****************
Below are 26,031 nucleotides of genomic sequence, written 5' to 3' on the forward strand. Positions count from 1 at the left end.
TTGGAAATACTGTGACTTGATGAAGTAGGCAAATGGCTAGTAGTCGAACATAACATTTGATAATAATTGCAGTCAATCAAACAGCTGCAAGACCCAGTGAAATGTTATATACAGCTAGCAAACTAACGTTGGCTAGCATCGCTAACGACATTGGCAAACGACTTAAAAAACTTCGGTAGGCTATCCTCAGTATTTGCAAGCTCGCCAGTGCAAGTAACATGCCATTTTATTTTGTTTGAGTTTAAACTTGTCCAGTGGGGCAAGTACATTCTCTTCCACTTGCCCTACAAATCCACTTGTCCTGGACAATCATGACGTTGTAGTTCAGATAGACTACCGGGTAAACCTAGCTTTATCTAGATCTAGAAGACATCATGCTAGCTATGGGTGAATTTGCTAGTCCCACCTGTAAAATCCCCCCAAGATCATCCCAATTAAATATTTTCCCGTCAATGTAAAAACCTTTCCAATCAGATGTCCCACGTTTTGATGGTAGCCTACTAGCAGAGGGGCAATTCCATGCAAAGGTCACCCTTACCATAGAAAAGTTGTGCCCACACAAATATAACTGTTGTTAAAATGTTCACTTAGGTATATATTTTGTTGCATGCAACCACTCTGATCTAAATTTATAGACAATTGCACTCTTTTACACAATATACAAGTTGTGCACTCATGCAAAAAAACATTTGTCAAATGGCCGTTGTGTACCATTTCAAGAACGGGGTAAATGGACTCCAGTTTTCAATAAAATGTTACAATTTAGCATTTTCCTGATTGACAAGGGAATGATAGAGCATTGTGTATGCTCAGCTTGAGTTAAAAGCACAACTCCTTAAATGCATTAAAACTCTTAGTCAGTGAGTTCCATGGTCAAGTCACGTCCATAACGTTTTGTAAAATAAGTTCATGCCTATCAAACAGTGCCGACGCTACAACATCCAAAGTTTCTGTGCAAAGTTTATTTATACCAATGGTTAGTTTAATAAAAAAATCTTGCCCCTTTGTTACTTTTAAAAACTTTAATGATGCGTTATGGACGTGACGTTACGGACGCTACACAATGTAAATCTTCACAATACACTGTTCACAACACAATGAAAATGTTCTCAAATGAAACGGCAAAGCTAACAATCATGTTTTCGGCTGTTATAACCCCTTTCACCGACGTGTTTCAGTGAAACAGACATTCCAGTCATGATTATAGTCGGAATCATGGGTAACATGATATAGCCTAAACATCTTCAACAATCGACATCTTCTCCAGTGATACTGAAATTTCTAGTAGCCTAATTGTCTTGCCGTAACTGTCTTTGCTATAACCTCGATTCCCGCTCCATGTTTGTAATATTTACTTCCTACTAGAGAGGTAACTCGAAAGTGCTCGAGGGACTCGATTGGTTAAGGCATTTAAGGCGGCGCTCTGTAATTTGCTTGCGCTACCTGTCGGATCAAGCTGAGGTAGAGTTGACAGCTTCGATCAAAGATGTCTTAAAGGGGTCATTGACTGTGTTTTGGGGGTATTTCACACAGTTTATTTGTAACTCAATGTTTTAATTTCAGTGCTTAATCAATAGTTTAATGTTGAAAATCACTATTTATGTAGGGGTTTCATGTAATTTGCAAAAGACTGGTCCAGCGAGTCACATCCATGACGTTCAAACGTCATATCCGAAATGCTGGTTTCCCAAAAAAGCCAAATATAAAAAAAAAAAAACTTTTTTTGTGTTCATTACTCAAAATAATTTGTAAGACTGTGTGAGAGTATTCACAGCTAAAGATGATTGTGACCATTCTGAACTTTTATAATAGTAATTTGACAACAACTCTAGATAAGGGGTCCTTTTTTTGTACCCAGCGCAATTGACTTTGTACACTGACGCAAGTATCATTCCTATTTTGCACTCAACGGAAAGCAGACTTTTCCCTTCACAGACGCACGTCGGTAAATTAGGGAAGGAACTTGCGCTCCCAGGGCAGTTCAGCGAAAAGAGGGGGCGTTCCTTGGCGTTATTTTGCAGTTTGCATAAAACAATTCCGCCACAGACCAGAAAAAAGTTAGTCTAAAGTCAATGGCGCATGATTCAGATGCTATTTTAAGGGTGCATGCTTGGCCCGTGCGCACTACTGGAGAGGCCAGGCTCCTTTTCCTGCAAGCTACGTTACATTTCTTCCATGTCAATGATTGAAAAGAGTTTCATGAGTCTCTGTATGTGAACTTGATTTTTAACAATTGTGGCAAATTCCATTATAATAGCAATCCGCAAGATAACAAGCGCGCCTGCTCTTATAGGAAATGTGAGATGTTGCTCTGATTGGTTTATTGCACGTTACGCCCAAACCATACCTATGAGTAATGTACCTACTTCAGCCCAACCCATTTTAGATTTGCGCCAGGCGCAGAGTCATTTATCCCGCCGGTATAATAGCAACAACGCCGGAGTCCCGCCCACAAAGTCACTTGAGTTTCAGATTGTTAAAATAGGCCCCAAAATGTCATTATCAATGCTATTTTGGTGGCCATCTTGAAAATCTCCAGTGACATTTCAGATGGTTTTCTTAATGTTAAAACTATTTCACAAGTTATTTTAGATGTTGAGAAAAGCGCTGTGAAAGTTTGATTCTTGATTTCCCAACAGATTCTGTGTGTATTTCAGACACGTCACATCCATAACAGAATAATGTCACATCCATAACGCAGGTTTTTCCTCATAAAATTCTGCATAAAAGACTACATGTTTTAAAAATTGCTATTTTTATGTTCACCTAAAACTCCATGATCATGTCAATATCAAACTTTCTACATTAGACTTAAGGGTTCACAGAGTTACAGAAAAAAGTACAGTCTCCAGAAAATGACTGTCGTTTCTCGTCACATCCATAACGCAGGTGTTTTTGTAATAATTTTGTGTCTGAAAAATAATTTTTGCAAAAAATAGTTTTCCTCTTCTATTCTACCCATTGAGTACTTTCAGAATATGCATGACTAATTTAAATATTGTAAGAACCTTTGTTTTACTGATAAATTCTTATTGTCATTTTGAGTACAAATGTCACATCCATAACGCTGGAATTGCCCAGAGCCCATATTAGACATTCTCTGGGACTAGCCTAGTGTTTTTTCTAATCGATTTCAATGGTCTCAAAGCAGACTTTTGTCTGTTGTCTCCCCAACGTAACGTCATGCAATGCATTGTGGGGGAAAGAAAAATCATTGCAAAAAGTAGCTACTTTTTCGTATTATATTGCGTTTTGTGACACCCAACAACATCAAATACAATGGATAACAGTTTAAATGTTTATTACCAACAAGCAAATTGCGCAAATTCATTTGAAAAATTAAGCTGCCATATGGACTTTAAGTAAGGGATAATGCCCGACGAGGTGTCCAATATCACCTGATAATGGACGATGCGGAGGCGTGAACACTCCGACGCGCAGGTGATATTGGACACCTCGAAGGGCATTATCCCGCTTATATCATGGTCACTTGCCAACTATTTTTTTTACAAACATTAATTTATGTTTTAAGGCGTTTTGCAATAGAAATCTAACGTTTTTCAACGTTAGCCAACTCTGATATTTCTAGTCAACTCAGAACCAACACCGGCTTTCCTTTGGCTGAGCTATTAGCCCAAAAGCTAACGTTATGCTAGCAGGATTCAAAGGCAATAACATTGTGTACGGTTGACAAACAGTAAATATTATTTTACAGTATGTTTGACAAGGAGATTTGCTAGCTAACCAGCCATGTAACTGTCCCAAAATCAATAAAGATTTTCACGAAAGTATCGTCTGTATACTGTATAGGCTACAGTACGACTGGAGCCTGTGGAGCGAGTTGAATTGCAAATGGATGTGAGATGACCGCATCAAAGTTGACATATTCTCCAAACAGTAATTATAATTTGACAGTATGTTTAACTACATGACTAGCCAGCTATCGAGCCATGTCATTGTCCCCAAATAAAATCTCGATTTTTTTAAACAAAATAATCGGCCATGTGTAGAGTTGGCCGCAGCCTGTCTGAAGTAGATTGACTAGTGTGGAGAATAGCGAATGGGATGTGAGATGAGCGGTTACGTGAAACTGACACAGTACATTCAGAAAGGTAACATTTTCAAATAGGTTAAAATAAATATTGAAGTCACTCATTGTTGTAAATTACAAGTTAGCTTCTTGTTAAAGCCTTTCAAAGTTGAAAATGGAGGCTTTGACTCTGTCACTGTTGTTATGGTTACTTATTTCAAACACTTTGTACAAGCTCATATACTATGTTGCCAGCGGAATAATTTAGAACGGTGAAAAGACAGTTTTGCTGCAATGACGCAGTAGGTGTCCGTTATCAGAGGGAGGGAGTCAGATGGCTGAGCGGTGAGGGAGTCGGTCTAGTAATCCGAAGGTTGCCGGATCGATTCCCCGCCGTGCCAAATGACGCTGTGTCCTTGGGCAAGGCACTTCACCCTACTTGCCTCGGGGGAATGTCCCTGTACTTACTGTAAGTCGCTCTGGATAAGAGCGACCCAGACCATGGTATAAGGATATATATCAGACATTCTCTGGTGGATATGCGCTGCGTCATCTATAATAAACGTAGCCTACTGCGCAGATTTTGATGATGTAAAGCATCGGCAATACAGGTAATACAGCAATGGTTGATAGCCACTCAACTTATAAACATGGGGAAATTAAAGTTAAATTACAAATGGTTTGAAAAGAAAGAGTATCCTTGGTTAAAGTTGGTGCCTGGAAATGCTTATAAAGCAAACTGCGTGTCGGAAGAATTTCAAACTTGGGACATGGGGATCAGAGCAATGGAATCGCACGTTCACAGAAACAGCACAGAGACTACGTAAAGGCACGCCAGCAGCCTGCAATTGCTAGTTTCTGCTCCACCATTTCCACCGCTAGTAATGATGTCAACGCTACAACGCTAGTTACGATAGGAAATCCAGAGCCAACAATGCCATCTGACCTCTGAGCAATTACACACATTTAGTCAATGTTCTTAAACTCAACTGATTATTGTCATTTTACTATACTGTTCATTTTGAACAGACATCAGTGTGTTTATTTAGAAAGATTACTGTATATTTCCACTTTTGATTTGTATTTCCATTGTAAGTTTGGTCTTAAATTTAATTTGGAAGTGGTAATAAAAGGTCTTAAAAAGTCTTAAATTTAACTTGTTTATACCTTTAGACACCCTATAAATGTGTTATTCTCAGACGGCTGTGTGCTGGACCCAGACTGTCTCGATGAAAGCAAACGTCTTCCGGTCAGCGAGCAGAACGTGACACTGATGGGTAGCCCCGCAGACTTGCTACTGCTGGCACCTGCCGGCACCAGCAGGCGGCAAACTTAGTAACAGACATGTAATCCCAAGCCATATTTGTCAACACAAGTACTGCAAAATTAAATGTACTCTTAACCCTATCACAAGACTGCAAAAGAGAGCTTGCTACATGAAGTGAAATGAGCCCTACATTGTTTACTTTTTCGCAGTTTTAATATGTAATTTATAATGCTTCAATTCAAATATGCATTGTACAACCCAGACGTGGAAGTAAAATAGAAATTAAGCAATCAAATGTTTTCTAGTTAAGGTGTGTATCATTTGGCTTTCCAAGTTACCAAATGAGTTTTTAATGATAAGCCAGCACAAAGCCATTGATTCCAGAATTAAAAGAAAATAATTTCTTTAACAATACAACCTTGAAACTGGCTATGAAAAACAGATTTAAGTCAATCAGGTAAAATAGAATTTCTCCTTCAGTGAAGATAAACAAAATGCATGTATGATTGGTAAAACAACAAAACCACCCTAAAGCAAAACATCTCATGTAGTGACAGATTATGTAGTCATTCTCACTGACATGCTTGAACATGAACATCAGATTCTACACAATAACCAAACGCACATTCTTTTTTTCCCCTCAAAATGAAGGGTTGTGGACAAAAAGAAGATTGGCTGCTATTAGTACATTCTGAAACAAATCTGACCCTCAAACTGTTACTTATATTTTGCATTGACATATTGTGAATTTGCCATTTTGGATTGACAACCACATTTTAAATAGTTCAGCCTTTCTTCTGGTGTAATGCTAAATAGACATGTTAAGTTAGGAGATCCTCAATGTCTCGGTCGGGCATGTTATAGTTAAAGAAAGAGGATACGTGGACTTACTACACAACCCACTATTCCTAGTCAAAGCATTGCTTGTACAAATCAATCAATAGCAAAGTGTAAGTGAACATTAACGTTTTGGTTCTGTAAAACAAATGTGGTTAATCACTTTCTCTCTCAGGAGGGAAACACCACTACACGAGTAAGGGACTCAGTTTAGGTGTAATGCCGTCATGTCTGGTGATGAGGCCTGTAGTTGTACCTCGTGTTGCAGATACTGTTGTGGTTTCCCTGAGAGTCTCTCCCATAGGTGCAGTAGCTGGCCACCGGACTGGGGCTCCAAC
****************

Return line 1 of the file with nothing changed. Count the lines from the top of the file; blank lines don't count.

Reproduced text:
Below are 26,031 nucleotides of genomic sequence, written 5' to 3' on the forward strand. Positions count from 1 at the left end.